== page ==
This is an unprecedented time for the hospitality industry and we know that it is going to be an uphill struggle for many businesses. This is especially true here in the UK where the Prime Minister has called for people to stop socialising, citing pubs specifically. And yet, at time of release, has not ordered businesses to close, meaning that claiming insurance is not a possibility.
Hospitality plays an enormous role in our community - restaurants, coffee shops and pubs across the country are sometimes the only place that the community can get together. Staying open, until the government imposes closures, is what a lot of hospitality leaders will see as being their way to serve the community.
In order to help as much as we can in this time of uncertainty, we’ve put together a list of tips we hope can make this time a little easier for our customers, and other F&B businesses.
1. Renegotiate rent with your landlords.
The first thing we would advise you to do is to talk to your landlord. We would start by asking for a quarter's holiday to help with the impact and leave the option of asking for another quarter. If they refuse, ask whether they'd be open to taking the rent from your deposit.
2. Changing opening hours
With a majority of people distancing themselves from others, including working from home, you may find that your usually busy times are a lot less busy. It is a good idea to reconsider your hours to reflect when business is now coming in.
3. Minimise staffing
Making sure your team is safe and that the levels of staffing are sufficient so that they can still earn enough whilst not burdening the business too much is going to be a very hard balance to strike.
However, make sure you know what your minimum staffing requirements are and stick to them. Try to keep to this minimum - not even an hour more. This may require you to make full-time employees part-time for the time being. Also be sure to keep an eye on your staff and if any are feeling the slightest bit ill or showing symptoms, they must be sent home immediately.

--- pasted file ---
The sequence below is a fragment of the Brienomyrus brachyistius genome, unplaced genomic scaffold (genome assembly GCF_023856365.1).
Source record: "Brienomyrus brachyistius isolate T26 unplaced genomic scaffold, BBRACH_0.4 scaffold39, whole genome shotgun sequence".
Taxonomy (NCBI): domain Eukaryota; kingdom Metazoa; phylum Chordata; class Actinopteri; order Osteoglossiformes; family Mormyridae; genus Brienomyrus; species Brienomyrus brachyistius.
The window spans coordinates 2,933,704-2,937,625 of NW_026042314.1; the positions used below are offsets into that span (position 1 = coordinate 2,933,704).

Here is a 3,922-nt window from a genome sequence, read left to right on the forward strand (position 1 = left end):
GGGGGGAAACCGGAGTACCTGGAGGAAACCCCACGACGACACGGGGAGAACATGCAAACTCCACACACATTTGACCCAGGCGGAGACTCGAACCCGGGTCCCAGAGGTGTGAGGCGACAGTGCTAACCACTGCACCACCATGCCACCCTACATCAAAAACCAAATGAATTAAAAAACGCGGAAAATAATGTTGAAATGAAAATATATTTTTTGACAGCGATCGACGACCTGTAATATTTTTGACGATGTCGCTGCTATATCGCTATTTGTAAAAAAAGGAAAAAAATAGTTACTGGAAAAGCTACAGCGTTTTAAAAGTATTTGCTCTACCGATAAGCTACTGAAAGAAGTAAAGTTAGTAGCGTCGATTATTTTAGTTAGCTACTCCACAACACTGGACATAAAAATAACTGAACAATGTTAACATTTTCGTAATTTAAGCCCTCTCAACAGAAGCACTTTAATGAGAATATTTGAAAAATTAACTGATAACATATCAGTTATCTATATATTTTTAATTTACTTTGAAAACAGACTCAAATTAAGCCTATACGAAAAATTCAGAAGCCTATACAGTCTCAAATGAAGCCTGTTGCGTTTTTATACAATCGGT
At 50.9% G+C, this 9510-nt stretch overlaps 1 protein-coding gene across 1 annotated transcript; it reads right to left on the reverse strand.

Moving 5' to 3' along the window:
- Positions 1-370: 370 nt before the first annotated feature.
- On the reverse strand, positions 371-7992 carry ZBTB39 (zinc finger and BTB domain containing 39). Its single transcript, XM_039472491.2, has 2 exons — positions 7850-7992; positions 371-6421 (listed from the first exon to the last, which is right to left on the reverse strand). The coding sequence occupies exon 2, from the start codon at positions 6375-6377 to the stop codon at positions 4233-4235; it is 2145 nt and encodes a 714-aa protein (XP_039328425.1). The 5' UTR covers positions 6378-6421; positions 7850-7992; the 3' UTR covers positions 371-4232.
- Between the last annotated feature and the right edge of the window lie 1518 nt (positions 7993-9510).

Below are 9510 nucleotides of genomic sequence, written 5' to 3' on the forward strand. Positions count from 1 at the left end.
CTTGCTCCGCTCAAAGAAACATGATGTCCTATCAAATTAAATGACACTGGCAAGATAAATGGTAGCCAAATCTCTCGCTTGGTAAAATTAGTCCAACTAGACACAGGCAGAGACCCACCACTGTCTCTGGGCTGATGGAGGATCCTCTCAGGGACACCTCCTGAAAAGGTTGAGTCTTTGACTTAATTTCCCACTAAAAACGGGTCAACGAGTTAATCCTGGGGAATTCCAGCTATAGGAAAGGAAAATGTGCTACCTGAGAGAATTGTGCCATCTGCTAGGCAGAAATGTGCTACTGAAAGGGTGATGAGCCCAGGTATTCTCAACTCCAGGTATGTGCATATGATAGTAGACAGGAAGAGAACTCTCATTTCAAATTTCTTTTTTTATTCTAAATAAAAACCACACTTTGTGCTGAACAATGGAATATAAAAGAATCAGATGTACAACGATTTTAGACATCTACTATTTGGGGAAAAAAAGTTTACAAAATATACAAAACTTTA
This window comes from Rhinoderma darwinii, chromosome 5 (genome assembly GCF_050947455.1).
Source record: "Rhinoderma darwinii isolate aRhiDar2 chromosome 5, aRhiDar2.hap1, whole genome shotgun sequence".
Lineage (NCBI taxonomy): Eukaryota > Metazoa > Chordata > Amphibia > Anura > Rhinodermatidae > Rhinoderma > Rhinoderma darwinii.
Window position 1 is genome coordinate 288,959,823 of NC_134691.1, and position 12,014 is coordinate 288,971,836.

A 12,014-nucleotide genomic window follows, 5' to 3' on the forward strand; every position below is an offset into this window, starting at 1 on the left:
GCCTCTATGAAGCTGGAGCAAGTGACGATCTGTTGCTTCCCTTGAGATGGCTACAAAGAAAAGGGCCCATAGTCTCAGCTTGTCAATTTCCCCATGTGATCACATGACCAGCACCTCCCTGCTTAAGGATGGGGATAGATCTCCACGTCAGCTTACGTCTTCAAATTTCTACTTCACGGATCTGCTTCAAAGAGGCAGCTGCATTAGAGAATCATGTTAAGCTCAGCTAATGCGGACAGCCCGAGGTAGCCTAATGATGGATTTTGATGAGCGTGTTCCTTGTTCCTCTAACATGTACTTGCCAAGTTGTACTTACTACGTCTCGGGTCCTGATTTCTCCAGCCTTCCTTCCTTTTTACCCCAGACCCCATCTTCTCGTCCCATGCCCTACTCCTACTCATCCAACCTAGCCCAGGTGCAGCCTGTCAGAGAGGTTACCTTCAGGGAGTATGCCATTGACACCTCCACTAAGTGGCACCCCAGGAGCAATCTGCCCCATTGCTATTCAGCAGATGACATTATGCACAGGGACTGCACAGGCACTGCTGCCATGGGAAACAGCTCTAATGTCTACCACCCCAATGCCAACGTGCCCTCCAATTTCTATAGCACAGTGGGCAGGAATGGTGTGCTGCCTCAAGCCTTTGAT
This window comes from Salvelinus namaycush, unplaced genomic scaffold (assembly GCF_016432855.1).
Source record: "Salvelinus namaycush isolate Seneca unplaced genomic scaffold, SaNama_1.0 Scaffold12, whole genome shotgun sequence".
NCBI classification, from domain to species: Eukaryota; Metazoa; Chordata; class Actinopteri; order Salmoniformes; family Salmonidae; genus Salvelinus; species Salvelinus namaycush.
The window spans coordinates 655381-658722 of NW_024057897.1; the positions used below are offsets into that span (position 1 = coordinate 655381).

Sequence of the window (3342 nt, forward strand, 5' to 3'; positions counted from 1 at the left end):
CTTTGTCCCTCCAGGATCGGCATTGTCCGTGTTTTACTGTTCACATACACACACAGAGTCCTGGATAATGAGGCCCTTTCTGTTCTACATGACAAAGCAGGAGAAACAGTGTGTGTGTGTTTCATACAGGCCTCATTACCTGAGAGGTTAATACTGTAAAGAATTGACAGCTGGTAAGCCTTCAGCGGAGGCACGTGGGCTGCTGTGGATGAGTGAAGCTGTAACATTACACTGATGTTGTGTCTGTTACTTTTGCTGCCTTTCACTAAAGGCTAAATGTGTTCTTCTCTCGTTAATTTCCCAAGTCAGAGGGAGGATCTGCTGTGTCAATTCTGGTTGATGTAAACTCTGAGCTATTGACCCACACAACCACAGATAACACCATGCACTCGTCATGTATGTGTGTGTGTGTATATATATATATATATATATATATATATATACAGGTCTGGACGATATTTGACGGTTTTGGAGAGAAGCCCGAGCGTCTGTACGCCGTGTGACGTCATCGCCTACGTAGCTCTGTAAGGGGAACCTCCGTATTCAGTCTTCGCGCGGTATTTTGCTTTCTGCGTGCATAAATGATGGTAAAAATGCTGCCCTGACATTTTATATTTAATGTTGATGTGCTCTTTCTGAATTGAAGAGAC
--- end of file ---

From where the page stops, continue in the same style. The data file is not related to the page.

4. Consider reducing your menu to limit wastage.
It may be worth reducing your menu to crowd favourites, or to dishes which include many of the same ingredients so you can cut down on any wastage. Alternatively, consider donating food to organisations who gather for the needy - some of these may even have budgets to pay a reduced rate for any donations helping with cash flow. Too Good To Go and Karma are both good platforms to use to recover some of the losses from unsold food.
5. Ramp up deliveries
If you haven’t traditionally done much delivery business, now is the time to start. Delivery services now have options for contactless drop-offs reducing the risk of contamination for drivers. Plus, services such as UberEats and DoorDash are waiving the commission fees for independent restaurants to help with the transition.
6. Reach out to customers
Your customers understand that this is a very difficult time so reach out and ask for support. Offer gift cards or merchandise they can buy instead of the meal they planned to have. You can also let them know what measures you are taking to minimise risks and put them at ease. This restaurant in New York is even doing thermometer readings of every person who walks through the door to help appease fears.
7. Make your restaurant feel safe for the guests
Unfortunately, much about the virus is unknown, such as how long it can survive on surfaces. Therefore, careful and frequent cleaning of all tables, chairs, dishware, appliances, etc is a must. Staying on top of hand-washing is also imperative at the moment and signs encouraging this will not only encourage staff to keep their hands as sanitised as possible but also reassures customers. This helpful guide sets out what restaurateurs should be doing in terms of reducing the risk of contagion.
8. Rearrange seating
Several cities have now implemented maximum numbers for food businesses to ensure that patrons can be kept at a safe distance from each other. Moving your tables around to accommodate the 2 metre recommended distance is paramount to keeping potentially contagious people apart from others.
9. Queue management
In the same vein, with limited amounts of seating inside, you might start seeing queues to get into your restaurant. If this is the case, it’s very important to manage the line, keeping people at least 2 metres away from each other again.
10. UK businesses can claim back the business rates from the government.
More details about this will be published on March 20th, but as of now, there is support in place to help businesses. Businesses with less than 250 employees may reclaim all Statutory Sick Pay paid out for Covid-19. The Business Rates discount has also been increased to 100% for properties below £51,000 rateable value. Find out more here.
We will be regularly updating this post as new advice comes in. In the meantime, Tenzo customers have Tenzo’s full support. If you wish to speak to anyone here about your business and how to respond, please don’t hesitate to reach out via firstname.lastname@example.org.